Viewers are being offered a new way to engage with the most important part of the Super Bowl following an announcement from USA Today and Facebook. The Gannett Co. publication is opening its annual Super Bowl Ad Meter to participation by all Facebook members for Super Bowl XLVI, which will be held Feb. 5, 2012, at Lucas Oil Stadium (pictured) in Indianapolis.
For the past 23 years USA Today’s Super Bowl Ad Meter reflected the opinion of fewer than 300 volunteers, chosen to be representative and given hand-held devices to record their reactions. Those professional focus groups will be conducted again in 2012 and the results will be shared with the public after the game, as has been USA Today’s usual practice.
This year, however, there also will be the USA Today – Facebook Super Bowl Ad Meter, a social media experience that runs separate and live throughout the game. The partners will offer an app on Facebook and USAToday.com that can be used online and via mobile that lets everyone view the ads, rate them and share them with their friends.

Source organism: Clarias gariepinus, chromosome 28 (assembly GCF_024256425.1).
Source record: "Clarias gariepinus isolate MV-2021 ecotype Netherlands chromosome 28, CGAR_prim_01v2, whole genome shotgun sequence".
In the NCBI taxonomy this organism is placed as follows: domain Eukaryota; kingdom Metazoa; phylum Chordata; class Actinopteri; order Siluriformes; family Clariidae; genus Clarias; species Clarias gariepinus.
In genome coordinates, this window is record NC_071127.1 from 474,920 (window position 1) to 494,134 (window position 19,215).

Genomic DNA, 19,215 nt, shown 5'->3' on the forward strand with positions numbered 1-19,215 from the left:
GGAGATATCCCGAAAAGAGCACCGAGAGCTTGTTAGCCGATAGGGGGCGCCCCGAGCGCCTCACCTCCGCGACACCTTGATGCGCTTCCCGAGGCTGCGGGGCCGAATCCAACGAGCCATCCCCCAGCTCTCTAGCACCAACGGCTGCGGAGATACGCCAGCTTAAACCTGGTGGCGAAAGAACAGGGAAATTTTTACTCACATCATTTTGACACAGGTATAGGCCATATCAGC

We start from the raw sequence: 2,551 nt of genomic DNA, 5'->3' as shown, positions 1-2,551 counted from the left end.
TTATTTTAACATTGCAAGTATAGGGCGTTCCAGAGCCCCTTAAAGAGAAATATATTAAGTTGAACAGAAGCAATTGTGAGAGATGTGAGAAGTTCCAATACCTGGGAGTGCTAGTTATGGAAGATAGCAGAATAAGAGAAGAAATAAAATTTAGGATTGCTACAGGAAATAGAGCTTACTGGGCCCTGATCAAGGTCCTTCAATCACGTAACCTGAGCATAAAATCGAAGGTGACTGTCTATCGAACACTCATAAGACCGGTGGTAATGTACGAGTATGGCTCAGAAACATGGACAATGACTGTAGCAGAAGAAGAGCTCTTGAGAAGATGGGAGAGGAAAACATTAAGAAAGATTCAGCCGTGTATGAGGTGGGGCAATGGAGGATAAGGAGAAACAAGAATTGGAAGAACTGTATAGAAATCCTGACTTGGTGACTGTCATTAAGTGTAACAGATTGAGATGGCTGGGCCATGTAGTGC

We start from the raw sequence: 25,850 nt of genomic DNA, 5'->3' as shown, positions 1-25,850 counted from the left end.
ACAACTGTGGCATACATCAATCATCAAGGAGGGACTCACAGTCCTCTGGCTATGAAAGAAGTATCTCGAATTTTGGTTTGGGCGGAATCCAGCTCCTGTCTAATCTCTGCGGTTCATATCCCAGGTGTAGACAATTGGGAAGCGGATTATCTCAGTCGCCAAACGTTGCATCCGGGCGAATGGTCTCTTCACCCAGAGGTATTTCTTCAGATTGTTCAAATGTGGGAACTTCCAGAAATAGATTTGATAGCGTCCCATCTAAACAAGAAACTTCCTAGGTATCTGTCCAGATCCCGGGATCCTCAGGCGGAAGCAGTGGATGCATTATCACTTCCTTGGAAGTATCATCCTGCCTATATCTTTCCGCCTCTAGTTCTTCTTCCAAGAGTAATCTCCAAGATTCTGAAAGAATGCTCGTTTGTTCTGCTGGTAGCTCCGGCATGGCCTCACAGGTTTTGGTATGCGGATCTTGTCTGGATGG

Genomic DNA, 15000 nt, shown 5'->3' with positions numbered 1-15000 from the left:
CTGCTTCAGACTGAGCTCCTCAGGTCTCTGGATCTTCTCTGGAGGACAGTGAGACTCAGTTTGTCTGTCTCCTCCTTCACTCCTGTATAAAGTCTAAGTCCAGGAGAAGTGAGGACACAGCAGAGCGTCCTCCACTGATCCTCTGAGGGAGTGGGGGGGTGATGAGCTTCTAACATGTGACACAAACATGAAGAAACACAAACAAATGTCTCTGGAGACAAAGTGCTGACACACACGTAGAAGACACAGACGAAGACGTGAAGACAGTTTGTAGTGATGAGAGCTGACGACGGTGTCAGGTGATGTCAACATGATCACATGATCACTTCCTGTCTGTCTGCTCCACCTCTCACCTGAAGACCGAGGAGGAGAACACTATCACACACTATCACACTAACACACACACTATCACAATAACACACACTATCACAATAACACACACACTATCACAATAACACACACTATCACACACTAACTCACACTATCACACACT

“The impact and influence of Ad Meter over the years has been astounding. Through this partnership with Facebook we’re giving consumers a voice with the opportunity to rate and share the ads with their friends,” said David Payne, senior vice president and chief digital officer of Gannett Co. “Social media is changing the face of consumer engagement and this partnership more than ever, puts the consumer at the center of the conversation around advertising’s biggest annual event.”
Mike Hoefflinger, director of global business marketing at Facebook, added that the social media giant was proud to be part of making the Ad Meter social, which “brings it to an entirely new level.”
Super Bowl XLVI will be televised nationally by NBC. In 2011 it was carried by Fox Broadcasting and included 61 commercials that cost up to $3 million per 30-second slot, and it was by watched by an average of 111 million viewers.
USA Today – http://tinyurl.com/3nlrec3
Photo by flickr user bnpositive, used under Creative Commons license